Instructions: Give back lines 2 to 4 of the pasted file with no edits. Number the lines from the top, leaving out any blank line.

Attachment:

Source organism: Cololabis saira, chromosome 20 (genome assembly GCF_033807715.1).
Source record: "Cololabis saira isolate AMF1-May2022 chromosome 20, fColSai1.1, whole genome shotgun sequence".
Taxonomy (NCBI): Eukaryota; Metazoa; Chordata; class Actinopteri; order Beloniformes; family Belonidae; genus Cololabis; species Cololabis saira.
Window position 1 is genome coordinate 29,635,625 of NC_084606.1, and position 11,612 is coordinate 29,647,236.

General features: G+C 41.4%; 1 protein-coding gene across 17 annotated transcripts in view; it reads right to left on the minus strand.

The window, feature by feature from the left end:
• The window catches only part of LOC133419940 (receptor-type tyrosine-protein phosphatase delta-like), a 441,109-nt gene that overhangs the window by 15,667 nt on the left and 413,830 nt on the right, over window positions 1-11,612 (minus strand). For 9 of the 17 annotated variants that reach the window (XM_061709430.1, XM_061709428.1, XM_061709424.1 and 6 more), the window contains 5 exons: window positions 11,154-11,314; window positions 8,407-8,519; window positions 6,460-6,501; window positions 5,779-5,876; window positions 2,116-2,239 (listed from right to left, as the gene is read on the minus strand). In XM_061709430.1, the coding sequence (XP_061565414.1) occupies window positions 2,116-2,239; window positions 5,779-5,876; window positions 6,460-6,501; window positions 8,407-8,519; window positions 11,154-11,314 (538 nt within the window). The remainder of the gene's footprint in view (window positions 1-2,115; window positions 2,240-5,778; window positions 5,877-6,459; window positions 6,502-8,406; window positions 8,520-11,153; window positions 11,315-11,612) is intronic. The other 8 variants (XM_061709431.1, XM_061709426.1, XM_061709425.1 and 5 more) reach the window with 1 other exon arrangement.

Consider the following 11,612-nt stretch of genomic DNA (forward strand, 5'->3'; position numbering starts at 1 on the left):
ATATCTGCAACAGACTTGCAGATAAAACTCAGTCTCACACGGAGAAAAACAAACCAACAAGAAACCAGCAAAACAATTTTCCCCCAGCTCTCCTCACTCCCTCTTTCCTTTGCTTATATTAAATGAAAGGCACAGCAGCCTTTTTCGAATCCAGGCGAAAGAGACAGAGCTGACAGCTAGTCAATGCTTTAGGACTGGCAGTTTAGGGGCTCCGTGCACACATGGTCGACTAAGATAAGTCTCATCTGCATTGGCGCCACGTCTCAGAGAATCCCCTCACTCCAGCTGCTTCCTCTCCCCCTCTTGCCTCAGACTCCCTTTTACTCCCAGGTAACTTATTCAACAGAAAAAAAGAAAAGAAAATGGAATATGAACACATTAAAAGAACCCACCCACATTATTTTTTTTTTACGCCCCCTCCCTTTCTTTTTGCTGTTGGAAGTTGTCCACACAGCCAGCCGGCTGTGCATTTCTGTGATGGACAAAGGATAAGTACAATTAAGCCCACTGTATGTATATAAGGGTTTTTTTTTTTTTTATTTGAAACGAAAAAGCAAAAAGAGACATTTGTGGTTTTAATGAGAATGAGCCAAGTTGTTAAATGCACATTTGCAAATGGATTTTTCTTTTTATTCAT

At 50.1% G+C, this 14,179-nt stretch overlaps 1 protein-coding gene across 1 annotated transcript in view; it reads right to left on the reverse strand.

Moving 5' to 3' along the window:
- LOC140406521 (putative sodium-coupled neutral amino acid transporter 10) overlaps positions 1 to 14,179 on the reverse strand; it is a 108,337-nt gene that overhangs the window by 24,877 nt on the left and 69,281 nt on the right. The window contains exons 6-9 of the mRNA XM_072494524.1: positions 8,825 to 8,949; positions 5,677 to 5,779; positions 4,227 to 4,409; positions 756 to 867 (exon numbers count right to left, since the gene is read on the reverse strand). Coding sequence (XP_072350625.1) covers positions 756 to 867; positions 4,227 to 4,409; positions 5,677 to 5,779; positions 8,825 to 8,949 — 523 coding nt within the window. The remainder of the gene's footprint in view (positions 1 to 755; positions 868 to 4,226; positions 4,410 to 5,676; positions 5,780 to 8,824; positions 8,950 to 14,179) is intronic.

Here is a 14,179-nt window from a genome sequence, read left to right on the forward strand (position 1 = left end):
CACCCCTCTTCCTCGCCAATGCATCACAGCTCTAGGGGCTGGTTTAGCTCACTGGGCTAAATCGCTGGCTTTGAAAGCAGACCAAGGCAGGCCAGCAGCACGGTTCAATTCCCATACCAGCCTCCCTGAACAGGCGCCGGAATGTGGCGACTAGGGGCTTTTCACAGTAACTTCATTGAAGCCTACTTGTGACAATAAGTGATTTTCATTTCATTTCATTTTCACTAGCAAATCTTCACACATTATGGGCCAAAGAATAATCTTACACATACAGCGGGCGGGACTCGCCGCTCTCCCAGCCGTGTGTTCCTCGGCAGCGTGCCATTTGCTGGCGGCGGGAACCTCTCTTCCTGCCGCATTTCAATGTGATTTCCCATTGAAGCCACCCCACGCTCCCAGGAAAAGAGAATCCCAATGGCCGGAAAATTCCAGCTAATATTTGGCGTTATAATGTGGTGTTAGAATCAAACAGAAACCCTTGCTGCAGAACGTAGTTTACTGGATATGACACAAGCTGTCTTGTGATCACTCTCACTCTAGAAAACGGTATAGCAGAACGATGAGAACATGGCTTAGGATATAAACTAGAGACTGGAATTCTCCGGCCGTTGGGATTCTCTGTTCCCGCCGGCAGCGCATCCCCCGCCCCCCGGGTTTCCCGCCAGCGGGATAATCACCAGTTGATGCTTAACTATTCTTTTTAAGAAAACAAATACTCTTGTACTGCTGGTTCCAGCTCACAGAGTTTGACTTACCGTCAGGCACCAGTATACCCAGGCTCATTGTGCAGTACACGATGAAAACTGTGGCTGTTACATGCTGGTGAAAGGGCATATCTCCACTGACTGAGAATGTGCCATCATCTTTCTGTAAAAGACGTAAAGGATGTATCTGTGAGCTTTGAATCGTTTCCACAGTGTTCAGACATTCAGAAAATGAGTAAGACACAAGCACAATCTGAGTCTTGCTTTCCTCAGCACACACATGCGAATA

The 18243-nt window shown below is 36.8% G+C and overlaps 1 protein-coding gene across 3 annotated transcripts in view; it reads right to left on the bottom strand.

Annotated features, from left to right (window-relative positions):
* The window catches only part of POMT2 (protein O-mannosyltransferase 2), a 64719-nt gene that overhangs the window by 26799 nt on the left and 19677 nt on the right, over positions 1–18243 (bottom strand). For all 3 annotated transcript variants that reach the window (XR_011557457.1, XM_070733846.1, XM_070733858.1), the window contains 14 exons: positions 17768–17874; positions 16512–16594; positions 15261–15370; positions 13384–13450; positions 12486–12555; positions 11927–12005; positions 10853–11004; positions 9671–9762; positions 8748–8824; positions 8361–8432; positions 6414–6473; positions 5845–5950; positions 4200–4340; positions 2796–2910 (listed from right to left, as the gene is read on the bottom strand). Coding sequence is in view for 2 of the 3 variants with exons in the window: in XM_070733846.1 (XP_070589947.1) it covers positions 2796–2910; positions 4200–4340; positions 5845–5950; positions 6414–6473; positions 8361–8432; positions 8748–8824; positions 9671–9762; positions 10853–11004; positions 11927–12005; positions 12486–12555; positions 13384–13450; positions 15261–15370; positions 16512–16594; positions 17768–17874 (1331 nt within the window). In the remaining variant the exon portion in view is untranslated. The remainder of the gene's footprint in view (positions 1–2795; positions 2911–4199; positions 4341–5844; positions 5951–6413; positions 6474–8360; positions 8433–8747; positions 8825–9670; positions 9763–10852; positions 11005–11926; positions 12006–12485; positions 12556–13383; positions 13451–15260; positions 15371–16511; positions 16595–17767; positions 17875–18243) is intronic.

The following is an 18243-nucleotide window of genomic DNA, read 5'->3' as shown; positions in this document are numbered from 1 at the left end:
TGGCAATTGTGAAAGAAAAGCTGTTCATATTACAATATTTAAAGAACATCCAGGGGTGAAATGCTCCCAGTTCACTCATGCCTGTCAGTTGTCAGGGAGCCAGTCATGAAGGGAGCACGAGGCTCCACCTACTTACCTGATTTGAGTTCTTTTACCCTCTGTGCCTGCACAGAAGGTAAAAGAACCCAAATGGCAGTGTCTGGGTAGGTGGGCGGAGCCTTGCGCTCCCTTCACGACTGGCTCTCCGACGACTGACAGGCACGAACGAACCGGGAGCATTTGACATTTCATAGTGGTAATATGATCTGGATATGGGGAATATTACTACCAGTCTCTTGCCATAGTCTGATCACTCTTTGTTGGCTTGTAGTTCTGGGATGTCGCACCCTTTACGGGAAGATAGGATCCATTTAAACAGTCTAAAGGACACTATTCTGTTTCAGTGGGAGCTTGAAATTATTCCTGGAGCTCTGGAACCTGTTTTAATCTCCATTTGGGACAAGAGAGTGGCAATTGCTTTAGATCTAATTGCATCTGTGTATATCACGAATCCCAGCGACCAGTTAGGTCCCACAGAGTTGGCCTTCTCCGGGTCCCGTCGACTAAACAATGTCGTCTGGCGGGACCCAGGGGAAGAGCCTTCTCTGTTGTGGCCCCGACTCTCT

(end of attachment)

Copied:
Source record: "Cololabis saira isolate AMF1-May2022 chromosome 20, fColSai1.1, whole genome shotgun sequence".
Taxonomy (NCBI): Eukaryota; Metazoa; Chordata; class Actinopteri; order Beloniformes; family Belonidae; genus Cololabis; species Cololabis saira.
Window position 1 is genome coordinate 29,635,625 of NC_084606.1, and position 11,612 is coordinate 29,647,236.